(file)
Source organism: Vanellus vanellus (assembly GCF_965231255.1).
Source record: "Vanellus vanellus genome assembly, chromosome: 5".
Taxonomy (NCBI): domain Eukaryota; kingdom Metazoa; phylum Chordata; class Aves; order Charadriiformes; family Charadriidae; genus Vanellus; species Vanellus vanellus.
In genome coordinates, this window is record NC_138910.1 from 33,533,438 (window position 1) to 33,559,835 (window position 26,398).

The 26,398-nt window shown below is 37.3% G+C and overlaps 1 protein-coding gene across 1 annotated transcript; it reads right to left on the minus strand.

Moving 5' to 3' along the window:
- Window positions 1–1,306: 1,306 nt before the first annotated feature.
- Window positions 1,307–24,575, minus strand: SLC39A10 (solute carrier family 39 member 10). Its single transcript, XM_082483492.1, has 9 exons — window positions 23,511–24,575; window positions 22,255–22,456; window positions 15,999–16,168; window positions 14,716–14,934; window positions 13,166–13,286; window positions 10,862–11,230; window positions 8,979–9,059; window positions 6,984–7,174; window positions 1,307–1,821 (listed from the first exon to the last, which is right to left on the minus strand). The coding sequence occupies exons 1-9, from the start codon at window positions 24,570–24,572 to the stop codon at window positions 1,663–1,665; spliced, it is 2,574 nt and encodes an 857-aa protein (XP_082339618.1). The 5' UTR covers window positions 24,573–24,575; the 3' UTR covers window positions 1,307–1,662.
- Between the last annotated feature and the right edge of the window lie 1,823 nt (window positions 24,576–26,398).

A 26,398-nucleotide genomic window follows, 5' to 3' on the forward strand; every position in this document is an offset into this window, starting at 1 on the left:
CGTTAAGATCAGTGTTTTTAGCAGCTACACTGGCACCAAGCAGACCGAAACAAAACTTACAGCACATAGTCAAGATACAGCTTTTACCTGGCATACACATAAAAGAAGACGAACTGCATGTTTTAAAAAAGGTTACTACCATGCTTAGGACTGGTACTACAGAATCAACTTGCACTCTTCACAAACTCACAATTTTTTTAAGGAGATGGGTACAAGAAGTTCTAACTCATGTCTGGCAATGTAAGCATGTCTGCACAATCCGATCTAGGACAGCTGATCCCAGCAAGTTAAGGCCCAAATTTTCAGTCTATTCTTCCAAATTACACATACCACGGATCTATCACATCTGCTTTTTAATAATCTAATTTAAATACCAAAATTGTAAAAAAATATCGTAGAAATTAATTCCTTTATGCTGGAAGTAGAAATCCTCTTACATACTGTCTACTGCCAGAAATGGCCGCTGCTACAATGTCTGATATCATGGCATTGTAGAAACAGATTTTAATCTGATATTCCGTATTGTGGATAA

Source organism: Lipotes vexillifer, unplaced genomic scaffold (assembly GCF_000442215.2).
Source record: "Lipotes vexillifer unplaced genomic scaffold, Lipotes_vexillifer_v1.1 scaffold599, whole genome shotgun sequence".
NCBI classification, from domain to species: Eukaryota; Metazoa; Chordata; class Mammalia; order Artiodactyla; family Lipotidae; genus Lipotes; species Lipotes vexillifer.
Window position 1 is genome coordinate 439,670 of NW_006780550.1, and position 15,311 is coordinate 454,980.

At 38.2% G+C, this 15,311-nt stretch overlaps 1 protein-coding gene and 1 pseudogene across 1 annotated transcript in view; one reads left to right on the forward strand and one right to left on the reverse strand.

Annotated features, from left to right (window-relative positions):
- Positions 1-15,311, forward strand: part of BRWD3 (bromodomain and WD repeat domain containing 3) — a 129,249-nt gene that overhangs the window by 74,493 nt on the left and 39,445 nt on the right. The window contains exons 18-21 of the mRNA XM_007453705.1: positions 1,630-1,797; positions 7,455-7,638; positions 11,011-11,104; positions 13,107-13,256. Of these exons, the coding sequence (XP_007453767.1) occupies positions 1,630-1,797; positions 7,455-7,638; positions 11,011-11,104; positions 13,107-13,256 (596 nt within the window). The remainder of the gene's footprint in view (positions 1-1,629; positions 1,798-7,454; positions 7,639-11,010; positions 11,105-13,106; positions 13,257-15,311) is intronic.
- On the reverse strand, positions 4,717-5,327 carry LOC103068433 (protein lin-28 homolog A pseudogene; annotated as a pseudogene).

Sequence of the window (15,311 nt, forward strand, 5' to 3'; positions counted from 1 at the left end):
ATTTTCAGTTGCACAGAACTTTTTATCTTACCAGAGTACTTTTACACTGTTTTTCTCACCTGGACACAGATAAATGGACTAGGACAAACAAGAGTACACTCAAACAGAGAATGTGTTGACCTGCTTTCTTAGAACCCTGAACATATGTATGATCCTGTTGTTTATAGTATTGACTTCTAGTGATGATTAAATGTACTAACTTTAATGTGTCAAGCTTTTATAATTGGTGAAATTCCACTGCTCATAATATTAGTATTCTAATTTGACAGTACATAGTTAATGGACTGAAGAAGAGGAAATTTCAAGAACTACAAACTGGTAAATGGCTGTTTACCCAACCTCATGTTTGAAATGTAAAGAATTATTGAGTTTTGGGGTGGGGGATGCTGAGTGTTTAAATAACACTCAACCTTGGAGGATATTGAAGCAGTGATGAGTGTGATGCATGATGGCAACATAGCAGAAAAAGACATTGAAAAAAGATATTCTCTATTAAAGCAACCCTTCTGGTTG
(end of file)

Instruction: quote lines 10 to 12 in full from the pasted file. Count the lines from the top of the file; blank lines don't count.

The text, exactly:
A 26,398-nucleotide genomic window follows, 5' to 3' on the forward strand; every position in this document is an offset into this window, starting at 1 on the left:
CGTTAAGATCAGTGTTTTTAGCAGCTACACTGGCACCAAGCAGACCGAAACAAAACTTACAGCACATAGTCAAGATACAGCTTTTACCTGGCATACACATAAAAGAAGACGAACTGCATGTTTTAAAAAAGGTTACTACCATGCTTAGGACTGGTACTACAGAATCAACTTGCACTCTTCACAAACTCACAATTTTTTTAAGGAGATGGGTACAAGAAGTTCTAACTCATGTCTGGCAATGTAAGCATGTCTGCACAATCCGATCTAGGACAGCTGATCCCAGCAAGTTAAGGCCCAAATTTTCAGTCTATTCTTCCAAATTACACATACCACGGATCTATCACATCTGCTTTTTAATAATCTAATTTAAATACCAAAATTGTAAAAAAATATCGTAGAAATTAATTCCTTTATGCTGGAAGTAGAAATCCTCTTACATACTGTCTACTGCCAGAAATGGCCGCTGCTACAATGTCTGATATCATGGCATTGTAGAAACAGATTTTAATCTGATATTCCGTATTGTGGATAA

Source organism: Lipotes vexillifer, unplaced genomic scaffold (assembly GCF_000442215.2).